Chef Wong Dim Sum Dining
Time Out says
There’s been a recent spate of chefs from mega-restaurant chains and hotels setting up their own restaurants, leading to an all-day dim sum movement that’s been well-received for its creativity, quality and reasonable price points. Former Lung King Heen chef Mak Kwai-pui paved the way with his Michelin-starred Tim Ho Wan and now Maxim’s former executive dim sum chef, Wong Kin Yam, is following suit with Chef Wong Dim Sum Dining.
Like Tim Ho Wan, chef Wong’s Sham Shui Po establishment is simple, cosy, hectic and noisy, with photographs, medals and press clippings attesting to the excellence of his dim sum. But customers need look no further than the menu, which is full of Wong’s innovative inflections to traditional favourites, to get their own take.
The shrimp with goose liver dumpling ($16) is a good start – a wonderfully hot dish with quality pâté melting alongside expertly minced shrimp. The fat and oil of the goose liver blend perfectly into the dumpling, proving to be a lovely buttery experience. There’s also the cute baby abalone siu mai ($16), which is fresh, bouncy and supple. The steamed chicken big bun ($20) – once common, but now a rarity in local restaurants – stuffed with a tender, well-seasoned chicken meatball containing chunks of egg, ham and chicken breast, is also worth trying.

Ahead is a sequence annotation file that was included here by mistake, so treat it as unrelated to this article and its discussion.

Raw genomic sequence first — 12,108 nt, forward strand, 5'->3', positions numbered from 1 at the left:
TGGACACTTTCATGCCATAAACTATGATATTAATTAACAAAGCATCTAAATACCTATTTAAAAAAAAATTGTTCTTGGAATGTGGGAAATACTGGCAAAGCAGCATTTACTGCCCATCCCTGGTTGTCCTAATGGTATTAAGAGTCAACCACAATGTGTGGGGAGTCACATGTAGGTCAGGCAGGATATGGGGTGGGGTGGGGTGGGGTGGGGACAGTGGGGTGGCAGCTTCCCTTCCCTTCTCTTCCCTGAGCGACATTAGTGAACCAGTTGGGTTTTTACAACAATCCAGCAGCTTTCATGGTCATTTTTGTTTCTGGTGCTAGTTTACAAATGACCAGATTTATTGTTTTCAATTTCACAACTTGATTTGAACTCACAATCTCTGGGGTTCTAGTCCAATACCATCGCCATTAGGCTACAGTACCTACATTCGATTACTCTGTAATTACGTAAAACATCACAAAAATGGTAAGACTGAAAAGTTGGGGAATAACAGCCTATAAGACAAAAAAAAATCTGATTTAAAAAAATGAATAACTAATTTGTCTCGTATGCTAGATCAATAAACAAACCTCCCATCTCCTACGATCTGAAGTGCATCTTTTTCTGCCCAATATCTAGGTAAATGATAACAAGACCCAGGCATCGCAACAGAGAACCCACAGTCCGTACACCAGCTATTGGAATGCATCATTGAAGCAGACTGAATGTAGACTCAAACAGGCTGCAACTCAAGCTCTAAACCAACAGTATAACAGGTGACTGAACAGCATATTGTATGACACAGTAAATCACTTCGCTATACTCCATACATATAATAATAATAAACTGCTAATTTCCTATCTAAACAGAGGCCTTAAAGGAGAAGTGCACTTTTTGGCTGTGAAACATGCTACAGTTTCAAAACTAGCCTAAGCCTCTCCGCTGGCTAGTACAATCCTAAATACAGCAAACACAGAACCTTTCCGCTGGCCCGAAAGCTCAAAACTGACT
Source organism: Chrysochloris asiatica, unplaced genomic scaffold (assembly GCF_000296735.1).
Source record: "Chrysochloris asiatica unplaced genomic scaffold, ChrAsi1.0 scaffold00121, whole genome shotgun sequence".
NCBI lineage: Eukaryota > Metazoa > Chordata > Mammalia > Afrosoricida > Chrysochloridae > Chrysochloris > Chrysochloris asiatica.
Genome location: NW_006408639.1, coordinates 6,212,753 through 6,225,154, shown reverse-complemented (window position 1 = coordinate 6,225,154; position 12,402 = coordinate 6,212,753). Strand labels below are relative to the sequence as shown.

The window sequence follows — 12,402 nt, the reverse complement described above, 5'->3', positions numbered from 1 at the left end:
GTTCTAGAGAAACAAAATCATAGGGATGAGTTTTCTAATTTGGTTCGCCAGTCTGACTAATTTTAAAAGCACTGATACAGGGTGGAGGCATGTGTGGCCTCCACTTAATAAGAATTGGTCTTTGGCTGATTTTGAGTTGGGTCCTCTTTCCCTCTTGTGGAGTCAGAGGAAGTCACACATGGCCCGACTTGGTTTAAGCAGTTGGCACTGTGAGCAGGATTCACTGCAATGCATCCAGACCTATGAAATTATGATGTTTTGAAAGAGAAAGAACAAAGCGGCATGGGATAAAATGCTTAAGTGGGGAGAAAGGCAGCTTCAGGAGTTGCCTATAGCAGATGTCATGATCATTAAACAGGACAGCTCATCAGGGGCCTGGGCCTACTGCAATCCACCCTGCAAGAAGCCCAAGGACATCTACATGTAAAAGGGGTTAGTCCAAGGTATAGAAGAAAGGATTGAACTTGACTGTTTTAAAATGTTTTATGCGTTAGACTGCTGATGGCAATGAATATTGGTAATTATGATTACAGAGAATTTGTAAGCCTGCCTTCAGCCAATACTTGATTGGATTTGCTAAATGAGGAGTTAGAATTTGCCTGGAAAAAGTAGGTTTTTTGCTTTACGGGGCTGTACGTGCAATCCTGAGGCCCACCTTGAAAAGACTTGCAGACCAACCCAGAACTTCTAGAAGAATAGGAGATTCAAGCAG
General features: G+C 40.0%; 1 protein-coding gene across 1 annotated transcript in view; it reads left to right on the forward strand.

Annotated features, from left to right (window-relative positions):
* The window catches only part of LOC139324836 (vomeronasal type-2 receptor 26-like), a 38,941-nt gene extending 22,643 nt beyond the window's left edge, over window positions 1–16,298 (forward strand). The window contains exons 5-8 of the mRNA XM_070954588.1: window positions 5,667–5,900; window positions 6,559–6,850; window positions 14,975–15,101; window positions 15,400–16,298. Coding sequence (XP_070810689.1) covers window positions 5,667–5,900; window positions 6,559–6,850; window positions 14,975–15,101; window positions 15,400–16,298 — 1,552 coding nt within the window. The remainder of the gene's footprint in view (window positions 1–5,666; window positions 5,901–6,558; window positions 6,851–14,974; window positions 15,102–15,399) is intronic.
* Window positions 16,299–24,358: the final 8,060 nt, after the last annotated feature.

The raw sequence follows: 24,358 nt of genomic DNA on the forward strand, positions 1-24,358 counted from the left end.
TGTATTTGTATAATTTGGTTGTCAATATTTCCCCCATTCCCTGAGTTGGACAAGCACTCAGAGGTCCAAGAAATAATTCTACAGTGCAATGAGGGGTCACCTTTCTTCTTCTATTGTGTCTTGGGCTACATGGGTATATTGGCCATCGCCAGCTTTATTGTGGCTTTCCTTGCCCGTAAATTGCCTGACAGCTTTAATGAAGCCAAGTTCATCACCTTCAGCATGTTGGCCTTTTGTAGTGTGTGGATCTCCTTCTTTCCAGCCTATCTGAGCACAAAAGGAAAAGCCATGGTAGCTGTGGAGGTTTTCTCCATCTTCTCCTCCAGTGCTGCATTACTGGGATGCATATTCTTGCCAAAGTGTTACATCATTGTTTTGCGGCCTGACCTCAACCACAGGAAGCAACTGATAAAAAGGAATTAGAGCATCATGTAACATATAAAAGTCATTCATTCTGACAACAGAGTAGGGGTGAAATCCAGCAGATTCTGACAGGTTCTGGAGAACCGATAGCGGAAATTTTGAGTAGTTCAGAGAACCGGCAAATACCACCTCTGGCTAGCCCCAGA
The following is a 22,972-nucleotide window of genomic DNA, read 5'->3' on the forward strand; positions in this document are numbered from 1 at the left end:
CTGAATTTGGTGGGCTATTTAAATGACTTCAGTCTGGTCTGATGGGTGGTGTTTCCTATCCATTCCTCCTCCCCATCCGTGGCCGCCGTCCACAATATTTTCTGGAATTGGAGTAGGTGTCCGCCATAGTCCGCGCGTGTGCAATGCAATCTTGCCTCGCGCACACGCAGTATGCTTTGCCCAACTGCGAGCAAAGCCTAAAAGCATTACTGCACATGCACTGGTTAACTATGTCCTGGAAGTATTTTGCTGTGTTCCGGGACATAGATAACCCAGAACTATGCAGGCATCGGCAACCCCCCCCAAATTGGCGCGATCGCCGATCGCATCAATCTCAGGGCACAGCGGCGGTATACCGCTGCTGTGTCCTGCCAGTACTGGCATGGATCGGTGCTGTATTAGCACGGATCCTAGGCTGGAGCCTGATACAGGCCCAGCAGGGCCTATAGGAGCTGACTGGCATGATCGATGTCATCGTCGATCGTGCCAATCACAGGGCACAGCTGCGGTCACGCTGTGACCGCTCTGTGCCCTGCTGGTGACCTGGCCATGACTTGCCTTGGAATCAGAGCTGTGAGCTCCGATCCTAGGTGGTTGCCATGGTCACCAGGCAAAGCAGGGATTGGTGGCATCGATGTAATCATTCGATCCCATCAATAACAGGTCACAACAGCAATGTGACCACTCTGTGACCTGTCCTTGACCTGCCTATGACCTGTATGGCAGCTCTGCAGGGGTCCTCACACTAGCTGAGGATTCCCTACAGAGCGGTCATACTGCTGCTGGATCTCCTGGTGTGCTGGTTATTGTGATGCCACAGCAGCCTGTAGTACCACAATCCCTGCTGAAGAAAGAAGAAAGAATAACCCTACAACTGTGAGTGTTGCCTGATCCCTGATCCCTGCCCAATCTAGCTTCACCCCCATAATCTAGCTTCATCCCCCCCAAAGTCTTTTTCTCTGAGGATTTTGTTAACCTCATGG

The only disappointment is a lacklustre creamy custard bun ($12 for two), whose egg-custard flavour and texture (gelatin likely being the guilty party) has neither confidence nor joy. For the sweets-inclined, we’d try the rich and smooth black sesame buns ($12 for two) instead.
Chef Wong Dim Sum Dining will win fans with its great value-for-money and fun spin on traditional dim sum. And there is a feeling of being served something made with love here – and that’s a priceless feeling. Li Meng de Bakker
G/F, 104 Pei Ho St, Sham Shui Po, Kowloon, 2361 0262. $150.